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Buster Keaton in Sherlock Jr., 1924

A Holiday to Matheran

As we left our holiday cottage, to return home in the city, my wife said, "Look over your shoulder before you leave so that we come back again." Read about our recent trip to Matheran, the forest on the head, and the smallest hill station in India, at B+ve.

January 22, 2013

FILM REVIEW

Six Days Seven Nights (1998)

A slightly different take on a largely forgettable romantic comedy directed by Ivan Reitman and starring Harrison Ford as Quinn Harris and Anne Heche as Robin Monroe, for this week’s edition of Overlooked Films, Audio and Video at Todd Mason’s blog Sweet Freedom.

Robinson Crusoe stormed out of the Ziegfeld movie theatre in New York and phoned Daniel Defoe who at that precise moment was wiping Indian ink off his writing table. He was in a foul mood for he had spilled a large quantity of the infernal liquid on his first draft of Captain Singleton.

He picked up the instrument. “Hello! Who is this?” he said, sounding very annoyed.

“Mr. Defoe, sir, it’s me Crusoe, from NYC.”

The frenetic voice of his own creation at the other end startled Defoe.

“What is it, Robinson?” he asked in a somewhat measured tone.

“Mr. Defoe, sir, I have just been to see Six Days Seven Nights and it’s not fair, just not fair.”

“What’s not fair, Robinson?”

“Quinn Harris had Robin. Chuck Noland had Wilson. I had no one!” he cried.

“Calm down, Robinson. What the hell are you blabbering about? Who is Quinn Harris? Who is…Whatshisname?”

“Chuck Noland, sir, from Cast Away.”

Defoe was bewildered. “Robinson, can you be more specific? Who are these people? Did they write the two books you mentioned?”

“No sir. Six Days Seven Nights and Cast Away are not books, sir, they are movies. Quinn Harris, a pilot, is the hero in one; Chuck Noland, a logistics guy, is the hero in the other.”

“What about it? What has it got to do with you?”

“It’s like this, Mr. Defoe. Their story is very similar to mine. They were both marooned on a deserted island. Bad weather caused their planes to crash. I, myself, as you know, was the victim of a shipwreck and I almost didn’t make it to…”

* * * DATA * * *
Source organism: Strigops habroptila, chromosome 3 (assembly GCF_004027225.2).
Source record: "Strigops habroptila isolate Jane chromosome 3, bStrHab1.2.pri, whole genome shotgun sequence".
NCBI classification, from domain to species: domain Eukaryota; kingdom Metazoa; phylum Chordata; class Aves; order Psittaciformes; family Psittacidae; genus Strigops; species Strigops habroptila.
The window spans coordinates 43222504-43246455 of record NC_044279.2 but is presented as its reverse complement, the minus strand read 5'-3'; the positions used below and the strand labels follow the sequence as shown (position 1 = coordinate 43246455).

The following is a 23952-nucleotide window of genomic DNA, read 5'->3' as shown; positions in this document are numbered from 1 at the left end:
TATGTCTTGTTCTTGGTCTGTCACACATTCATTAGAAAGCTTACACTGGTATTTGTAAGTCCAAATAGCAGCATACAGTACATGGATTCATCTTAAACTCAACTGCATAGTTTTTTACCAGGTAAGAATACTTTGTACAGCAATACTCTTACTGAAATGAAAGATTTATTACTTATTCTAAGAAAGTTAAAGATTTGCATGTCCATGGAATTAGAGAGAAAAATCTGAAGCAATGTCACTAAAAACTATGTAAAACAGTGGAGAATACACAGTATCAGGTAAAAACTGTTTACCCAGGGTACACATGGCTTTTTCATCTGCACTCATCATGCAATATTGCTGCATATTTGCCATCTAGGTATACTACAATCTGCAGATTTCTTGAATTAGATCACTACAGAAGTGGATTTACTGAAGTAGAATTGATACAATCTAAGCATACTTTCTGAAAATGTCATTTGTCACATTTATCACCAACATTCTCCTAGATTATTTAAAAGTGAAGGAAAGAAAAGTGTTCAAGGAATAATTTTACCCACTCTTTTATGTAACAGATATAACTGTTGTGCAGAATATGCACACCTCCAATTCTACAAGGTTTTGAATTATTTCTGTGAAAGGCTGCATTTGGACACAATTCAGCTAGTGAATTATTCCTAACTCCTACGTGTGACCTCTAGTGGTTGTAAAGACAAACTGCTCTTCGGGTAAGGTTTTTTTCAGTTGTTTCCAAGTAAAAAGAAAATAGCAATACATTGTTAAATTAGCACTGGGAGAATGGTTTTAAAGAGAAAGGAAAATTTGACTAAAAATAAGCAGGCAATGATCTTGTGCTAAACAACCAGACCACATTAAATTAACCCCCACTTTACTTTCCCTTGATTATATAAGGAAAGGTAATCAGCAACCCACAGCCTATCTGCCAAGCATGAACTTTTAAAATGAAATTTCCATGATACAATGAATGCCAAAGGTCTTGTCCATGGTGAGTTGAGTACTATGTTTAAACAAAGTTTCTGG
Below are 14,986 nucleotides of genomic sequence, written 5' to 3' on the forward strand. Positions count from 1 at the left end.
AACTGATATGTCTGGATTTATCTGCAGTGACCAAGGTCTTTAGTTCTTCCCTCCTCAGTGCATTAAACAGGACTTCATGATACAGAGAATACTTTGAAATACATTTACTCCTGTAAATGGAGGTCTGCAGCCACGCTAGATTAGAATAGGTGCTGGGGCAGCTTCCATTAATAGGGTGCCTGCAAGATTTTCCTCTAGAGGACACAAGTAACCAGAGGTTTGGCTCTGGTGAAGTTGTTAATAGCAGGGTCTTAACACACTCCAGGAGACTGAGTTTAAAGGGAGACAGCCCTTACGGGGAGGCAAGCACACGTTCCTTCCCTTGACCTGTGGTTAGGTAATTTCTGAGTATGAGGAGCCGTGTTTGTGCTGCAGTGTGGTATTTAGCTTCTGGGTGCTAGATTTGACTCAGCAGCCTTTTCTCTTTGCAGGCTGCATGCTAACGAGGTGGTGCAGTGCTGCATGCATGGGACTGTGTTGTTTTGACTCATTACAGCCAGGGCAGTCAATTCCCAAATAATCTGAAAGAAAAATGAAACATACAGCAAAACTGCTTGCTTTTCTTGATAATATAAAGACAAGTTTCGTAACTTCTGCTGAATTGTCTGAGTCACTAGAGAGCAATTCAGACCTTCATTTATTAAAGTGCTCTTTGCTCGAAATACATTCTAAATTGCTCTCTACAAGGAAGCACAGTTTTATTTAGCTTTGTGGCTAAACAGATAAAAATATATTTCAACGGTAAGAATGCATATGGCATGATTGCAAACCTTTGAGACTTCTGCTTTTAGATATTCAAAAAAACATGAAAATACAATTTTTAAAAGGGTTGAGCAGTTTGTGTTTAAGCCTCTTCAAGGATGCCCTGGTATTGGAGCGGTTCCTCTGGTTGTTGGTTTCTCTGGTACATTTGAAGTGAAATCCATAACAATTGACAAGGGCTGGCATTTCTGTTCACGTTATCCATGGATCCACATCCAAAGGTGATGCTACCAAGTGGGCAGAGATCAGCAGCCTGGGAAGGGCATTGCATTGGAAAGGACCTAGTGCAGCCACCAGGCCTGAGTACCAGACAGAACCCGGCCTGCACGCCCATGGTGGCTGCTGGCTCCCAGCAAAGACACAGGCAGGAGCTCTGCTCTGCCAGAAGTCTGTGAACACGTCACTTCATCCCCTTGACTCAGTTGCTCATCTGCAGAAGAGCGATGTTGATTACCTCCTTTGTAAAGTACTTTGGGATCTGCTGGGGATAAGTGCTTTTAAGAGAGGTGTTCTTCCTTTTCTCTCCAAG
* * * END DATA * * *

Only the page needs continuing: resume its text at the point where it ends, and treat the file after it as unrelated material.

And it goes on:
By now Defoe was irritated again. He cut in, “I am not quite sure about the first part, Robinson. However, you need not remind me how you landed on the Island of Despair. You know I put you there.”

“Indeed, I do, sir. Without you I should not have become famous and come into a good amount of money and bought my own island.”

“Then what’s your bloody problem, young man?” Defoe looked down and watched the spilled ink soak up the manuscript and blot out the words. He cursed under his breath.

“Did you say something, sir?”

“Nothing, Robinson. Get on with your story.”

“Like I was saying, Mr. Defoe, Quinn and Chuck are stranded on an island, in different times, of course. But they are not alone. Quinn has Robin and Chuck has Wilson.”

“Who the hell are Robin and Wilson?”

“Oh, did I not tell you, sir?”

“I am sure you did not,” Defoe almost shouted.

“Robin is a beautiful girl in Seven Days Seven Nights, sir. She is the editor of a New York fashion magazine. She is in the plane with Quinn when it crash-lands on the island. They don’t like each other at first but seven days on the island is all it takes them to fall in love with each other.”

“Very touching, Robinson. And who might Wilson be...their dog?”

“Good lord, no sir! Wilson is a volleyball. He belongs to Chuck. He is the only friend Chuck has on his island in Cast Away.

When Defoe did not say anything, Robinson said, “Remember the two films I mentioned? You thought they were books.”

“Yes, I remember well, Robinson. Go on.” Defoe said, resigned to his fate and that of Captain Singleton. He wondered how he might revive the story of the exploits of the English pirate.

“Well, Mr. Defoe. You see, both Quinn and Chuck spent far less time on their islands than I did…Quinn a mere seven days, Chuck just four years…and yet they had someone to talk to, someone to fall in love with. I, on the other hand, spent twenty-seven years in isolation on the island, not a soul about me and only god in heaven.”

The line between New York and London went quiet for a few seconds.

“Are you still there, Robinson?” Defoe asked at length. He could hear deep sobs at the other end.

“Yes, sir.”

“Look Robinson, I am sorry. But you were not alone. I gave you animals...let me see, a dog, a couple of cats, sheep, goats, some fowl, and Friday.” Remember him?”

“I do, Mr. Defoe, you also gave me savages. Remember them?”

“I do, Robinson, and you lived to tell me about it.”

4 comments:

  1. I watched it but don't really remember much about it. I found the female character very unappealing for multiple reasons.

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  2. Wonderful, wonderful, wonderful, Prashant. What a terrific idea. I love the use of the phone and the whole castaway theme. Fun.

    I saw both movies by the way but I've never read Robinson Crusoe. Didn't like the Harrison Ford thing, liked CASTAWAY better though I hated the ending.

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  3. This is pretty funny, indeed, Prashant...and helps to explain why you chose to do a film you (reasonably) didn't find too compelling (this is funnier than the film, as I remember it). Then again, there is the earlier film CASTAWAY, based on Lucy Irvine's memoir, in which Irvine is played by Amanda Donohoe. One should be so lucky as to have Irvine or Donohoe as one's fellow atoll-dweller...

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  4. This is very clever (and funny). I did not see either of the movies nor read the book, but I guess the book is so well known that it all made sense to me. Amazing.

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